The land surface temperature image also highlights forest fires in the southern Gironde region of France.

These fires and burn scars are also featured in the two accompanying animations.

Copernicus Sentinel-2 embeds an innovative broadband high-resolution multi-spectral imager with 13 spectral bands for a new perspective of our lands and vegetation. Its shortwave infrared channel was used to highlight the heat of the forest fire.

The animations use data from the Copernicus Sentinel-2 mission and include images acquired on July 12 before the fires started and images acquired on July 17 when the fires were active. The difference is clear to see.

The Copernicus emergency management service has been activated to respond to many of the fires currently raging across Europe, including those affecting Gironde.







With searing temperatures and a string of record breaking across Western Europe, the current heatwave is all too apparent. Extreme heat warnings have been issued in several countries, including France, Spain and Portugal, and deadly wildfires have forced thousands to flee their homes. This animation is an example of how the crisis is perceived by satellites orbiting the Earth. Using data from the Copernicus Sentinel-2 mission, it shows fires and burn scars near the town of Cazaux in southern Gironde in France. The animation includes images acquired on July 12 before the fires started and images acquired on July 17 when the fires were active. The difference is clear to see. Copernicus Sentinel-2 embeds an innovative broadband high-resolution multi-spectral imager with 13 spectral bands for a new perspective of our lands and vegetation. Its shortwave infrared channel was used to highlight the heat of the forest fire. Credit: contains modified Copernicus Sentinel data (2022), processed by ESA, CC BY-SA 3.0 IGO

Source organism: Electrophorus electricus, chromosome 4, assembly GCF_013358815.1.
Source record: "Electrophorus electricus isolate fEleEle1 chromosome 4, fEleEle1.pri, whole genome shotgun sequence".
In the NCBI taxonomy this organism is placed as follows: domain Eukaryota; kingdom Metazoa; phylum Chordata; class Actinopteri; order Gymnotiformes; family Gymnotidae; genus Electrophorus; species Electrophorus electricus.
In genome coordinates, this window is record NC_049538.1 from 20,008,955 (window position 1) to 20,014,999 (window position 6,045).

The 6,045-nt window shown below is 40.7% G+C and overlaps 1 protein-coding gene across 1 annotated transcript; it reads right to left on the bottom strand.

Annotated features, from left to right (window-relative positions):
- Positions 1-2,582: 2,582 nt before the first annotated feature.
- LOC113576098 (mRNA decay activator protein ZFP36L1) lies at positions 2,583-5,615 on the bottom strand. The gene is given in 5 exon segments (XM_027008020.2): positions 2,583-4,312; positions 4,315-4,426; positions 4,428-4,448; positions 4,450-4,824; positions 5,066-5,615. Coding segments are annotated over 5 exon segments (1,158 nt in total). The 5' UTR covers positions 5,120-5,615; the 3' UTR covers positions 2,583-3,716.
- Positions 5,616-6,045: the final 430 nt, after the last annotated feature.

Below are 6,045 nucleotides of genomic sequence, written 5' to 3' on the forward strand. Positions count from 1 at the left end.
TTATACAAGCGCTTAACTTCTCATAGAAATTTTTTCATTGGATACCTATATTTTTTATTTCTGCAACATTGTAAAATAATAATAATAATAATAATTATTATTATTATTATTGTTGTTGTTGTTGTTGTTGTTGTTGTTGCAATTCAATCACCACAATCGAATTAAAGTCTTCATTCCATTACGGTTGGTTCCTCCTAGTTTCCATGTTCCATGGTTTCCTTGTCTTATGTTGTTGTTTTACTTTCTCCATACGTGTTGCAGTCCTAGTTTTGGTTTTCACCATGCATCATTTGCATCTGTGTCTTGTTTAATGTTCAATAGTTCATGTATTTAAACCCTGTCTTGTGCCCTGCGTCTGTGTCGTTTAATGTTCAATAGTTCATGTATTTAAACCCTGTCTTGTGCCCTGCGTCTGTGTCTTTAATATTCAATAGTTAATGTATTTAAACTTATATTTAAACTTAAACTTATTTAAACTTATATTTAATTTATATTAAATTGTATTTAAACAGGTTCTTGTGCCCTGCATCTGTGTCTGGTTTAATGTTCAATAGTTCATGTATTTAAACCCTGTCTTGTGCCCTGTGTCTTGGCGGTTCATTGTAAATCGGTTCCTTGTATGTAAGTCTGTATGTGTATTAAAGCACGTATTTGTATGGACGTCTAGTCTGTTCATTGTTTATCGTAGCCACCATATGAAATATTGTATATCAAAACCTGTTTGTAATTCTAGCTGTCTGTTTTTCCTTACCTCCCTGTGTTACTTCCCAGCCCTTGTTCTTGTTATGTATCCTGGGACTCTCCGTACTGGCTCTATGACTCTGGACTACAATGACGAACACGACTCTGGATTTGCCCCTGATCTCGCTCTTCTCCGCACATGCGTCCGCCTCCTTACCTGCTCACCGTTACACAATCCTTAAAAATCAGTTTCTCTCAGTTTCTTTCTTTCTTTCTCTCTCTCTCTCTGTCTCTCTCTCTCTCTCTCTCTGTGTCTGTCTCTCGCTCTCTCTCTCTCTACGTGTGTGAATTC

The service leverages observations from multiple satellites to provide on-demand mapping to assist civil protection authorities and the international humanitarian community in the face of major emergencies.

Temperatures, whether air temperature or land surface temperature, have risen so much in the past six weeks that many records have been broken.

While heat warnings are still in effect, drought warnings are also in place across nearly half of the European Union bloc. This poses an even more prolonged risk to water supplies and agricultural food production.

As the effects of climate change increase, the fear is that these types of extreme weather conditions will also increase.

Satellites orbiting the planet play an important role in providing data to understand and monitor our changing world, data that is essential for mitigation strategies and policy-making.


The city’s extreme temperatures captured by an instrument on the ISS


Provided by the European Space Agency

Quote: Satellite images show heat and fire crises from space (2022, July 20) retrieved July 26, 2022 from https://phys.org/news/2022-07-satellite-images-crises-space .html